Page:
Spring comes with spring cleaning. However? It applies to your home, but also your money matters. Do you want to get a clear picture of whether you can save money and have it completely clear how much money you can put aside? Then make a good overview of your income and expenses, especially using our eight tips.
Overview of income and expenses: this man has it all
First, list your income
Make a list of all your income. Do this digitally – for example, in Excel – to save it and save it for later. You naturally start by noting your wages, benefits, or pension. Allowances and regulations such as child benefits are also included in the list. Do you get holiday pay and a 13th month? You also put that in your overview. Note immediately whether it concerns one-off or, for example, monthly income.
Next, map out your fixed costs
You create a list with all your fixed costs in the same file. It includes all recurring expenses you must meet because you have entered a contract. Think of your rent or mortgage payments, the energy bill, insurance, subscriptions, and the municipal assessment. Please note that fixed costs do not necessarily all recur monthly. Therefore, note how often you must deal with these expenses.
Divide your other expenses into categories
In addition to the fixed costs, you also must deal with daily or ‘household’ expenses. Write precisely what you spent on this in the past month and the month before. Think of groceries, transport, and the drugstore. It might be a long list if you jot down each message separately. That’s why it’s helpful to divide the list into categories and note your spending on each type.
Nibbed also makes a distinction between household expenditure and reservation expenditure. Reservation expenses do not necessarily recur monthly but regularly. This includes clothing, shoes, furniture, electrical appliances, and holidays. You also write down all these kinds of expenses in categories.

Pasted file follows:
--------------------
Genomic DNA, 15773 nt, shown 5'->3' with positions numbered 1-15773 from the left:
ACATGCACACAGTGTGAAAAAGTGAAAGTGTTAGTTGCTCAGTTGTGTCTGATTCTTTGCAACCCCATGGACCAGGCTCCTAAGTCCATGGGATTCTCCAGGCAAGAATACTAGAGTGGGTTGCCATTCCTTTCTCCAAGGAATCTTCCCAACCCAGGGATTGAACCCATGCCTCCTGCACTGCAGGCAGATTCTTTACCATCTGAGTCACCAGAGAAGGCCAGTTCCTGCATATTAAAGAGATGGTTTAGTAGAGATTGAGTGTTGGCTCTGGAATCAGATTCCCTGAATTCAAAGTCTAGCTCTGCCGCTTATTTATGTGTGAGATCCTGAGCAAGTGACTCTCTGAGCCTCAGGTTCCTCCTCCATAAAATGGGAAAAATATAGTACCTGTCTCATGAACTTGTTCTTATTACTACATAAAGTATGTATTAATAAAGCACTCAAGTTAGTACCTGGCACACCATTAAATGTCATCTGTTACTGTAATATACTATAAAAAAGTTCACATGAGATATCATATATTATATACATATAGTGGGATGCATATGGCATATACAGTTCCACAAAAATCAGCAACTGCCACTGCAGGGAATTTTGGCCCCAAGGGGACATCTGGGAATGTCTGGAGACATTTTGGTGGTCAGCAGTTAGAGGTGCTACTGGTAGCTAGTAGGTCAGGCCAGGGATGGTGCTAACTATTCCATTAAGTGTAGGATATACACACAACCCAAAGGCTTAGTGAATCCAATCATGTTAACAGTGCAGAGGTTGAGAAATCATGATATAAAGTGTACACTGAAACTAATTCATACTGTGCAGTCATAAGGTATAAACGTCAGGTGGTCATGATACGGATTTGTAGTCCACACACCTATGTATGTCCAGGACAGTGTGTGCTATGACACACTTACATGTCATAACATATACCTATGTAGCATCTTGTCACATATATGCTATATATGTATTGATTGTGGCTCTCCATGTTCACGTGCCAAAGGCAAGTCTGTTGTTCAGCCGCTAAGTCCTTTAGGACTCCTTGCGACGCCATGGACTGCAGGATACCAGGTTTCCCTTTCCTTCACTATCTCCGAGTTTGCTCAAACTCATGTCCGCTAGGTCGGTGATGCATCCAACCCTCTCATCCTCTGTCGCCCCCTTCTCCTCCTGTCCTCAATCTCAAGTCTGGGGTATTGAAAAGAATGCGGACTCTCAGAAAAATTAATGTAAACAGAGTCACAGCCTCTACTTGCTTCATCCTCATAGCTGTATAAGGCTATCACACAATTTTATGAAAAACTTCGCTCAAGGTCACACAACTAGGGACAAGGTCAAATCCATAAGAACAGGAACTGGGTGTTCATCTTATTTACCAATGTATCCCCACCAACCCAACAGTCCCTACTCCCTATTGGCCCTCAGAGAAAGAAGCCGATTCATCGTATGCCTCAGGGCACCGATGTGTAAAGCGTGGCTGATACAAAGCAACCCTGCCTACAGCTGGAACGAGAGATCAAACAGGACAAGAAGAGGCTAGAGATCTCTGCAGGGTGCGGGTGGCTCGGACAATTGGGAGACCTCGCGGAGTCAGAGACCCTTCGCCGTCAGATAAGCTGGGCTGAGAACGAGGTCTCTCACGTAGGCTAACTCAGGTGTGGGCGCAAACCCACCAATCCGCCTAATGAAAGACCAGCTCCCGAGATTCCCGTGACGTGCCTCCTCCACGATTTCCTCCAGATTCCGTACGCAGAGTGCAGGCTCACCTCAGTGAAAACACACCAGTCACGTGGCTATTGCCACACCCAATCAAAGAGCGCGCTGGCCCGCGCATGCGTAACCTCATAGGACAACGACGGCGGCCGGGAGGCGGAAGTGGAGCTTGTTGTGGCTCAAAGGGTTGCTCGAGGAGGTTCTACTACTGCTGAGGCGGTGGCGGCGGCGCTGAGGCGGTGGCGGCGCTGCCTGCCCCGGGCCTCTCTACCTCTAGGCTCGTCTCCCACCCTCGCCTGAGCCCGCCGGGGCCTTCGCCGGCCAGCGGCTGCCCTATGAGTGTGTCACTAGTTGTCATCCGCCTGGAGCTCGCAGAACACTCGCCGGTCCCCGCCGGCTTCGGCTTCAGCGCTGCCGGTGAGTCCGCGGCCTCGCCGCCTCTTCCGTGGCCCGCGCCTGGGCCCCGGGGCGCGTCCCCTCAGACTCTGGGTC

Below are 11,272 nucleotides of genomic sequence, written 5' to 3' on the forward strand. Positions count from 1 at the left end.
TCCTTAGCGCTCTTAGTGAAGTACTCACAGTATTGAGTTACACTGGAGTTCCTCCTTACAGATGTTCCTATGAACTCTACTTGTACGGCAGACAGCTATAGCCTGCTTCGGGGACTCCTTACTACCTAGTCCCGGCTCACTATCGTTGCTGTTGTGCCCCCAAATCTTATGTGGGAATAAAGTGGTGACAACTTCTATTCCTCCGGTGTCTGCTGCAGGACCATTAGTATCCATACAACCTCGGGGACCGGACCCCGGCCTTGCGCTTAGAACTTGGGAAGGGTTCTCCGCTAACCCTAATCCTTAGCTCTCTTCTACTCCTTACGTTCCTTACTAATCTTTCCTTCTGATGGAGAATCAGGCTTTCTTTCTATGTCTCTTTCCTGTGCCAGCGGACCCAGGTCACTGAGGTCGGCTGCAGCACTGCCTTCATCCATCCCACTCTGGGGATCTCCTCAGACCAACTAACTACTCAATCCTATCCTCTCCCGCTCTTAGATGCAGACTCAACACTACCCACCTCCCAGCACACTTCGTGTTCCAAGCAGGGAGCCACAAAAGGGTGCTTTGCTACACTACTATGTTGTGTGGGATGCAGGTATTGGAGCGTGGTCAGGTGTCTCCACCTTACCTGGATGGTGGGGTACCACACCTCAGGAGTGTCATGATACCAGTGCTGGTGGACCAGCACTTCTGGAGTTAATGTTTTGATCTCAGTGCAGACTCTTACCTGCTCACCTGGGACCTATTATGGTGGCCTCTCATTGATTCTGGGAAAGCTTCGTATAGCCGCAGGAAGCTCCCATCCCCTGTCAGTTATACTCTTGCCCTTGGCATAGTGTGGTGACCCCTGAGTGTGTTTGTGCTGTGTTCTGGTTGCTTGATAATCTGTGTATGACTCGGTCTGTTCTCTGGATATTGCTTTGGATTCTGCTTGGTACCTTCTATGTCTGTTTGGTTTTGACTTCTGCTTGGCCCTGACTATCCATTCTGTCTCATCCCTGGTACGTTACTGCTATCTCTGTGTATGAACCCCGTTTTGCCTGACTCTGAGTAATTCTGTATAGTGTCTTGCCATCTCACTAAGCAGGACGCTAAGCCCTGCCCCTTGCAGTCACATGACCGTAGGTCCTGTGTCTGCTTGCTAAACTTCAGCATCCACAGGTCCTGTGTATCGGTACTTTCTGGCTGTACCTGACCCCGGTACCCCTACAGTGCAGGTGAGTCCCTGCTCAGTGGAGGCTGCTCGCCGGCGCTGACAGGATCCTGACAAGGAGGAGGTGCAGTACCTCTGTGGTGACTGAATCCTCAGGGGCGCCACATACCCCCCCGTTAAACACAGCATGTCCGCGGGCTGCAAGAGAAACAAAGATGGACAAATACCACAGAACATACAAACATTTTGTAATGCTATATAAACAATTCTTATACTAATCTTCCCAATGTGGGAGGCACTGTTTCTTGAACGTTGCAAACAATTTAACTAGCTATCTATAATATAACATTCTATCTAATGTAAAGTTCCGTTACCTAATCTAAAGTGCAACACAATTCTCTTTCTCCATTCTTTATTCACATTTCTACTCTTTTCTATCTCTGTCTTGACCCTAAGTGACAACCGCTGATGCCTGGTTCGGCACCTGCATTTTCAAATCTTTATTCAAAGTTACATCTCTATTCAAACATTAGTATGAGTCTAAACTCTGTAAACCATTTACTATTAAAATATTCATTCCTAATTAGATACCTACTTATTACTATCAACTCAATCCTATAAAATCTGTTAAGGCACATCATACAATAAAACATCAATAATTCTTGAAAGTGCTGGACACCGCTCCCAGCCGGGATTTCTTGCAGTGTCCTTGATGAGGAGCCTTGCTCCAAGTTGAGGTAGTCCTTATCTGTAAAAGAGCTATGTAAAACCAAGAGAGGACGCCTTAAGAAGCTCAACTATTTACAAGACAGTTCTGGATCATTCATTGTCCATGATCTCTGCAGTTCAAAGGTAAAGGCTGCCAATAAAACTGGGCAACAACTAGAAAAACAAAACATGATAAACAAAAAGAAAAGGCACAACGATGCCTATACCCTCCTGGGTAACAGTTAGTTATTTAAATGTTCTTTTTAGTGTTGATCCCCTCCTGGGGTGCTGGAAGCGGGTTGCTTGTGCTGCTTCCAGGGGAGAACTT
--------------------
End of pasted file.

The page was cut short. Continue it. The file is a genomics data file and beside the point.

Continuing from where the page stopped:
Make your budget for the average month
We said it before: some income and expenses come back monthly, others every quarter or six months. That is why it is wise to make an average monthly budget. You then convert all income and expenses in a year into an average monthly amount. By the way, make sure that you do not count amounts twice.
See if you can save money
Is your budget ready? Then you can see if and where you have room to make changes to your expenses. You may be able to reduce your fixed costs by, for example, canceling subscriptions or taking out cheaper insurance. Good to check this at least once every six months!
Also, check what you spend money on every day. Do you feel good about that, or would you instead save on some expenses? Our 11 tips to save money are for you in the latter case.
Set your savings goals
Do you have money left if you deduct your expenses from your income? Determine how much you will save each month and – not unimportantly – what your savings goals are. Saving is more effortless if you know exactly what you are doing it for. Start with that if you don’t have a pot for irregular expenses. Such a buffer ensures that you will not be faced with surprises.
If you do not need money for a more extended period, consider alternatives to saving, such as investing. With this, you run the risk, but you also have the chance to achieve a higher return.
Automate with an online housekeeping book
If you are starting to make an overview, manually noting everything down can help your awareness. Programs such as Excel or Google Sheets are beneficial for this. However, plenty of online household books also take the work off your hands. This way, you can see exactly what you spend and on what, all year round, without writing everything down.
If you have a Knob checking account, you automatically have an overview of your income and expenses. The Digital Cash Book is linked to your account by default. You can easily add your credits and debits at other banks via an upload. You get a wholly categorized overview of all your banking matters.
Plan a little further ahead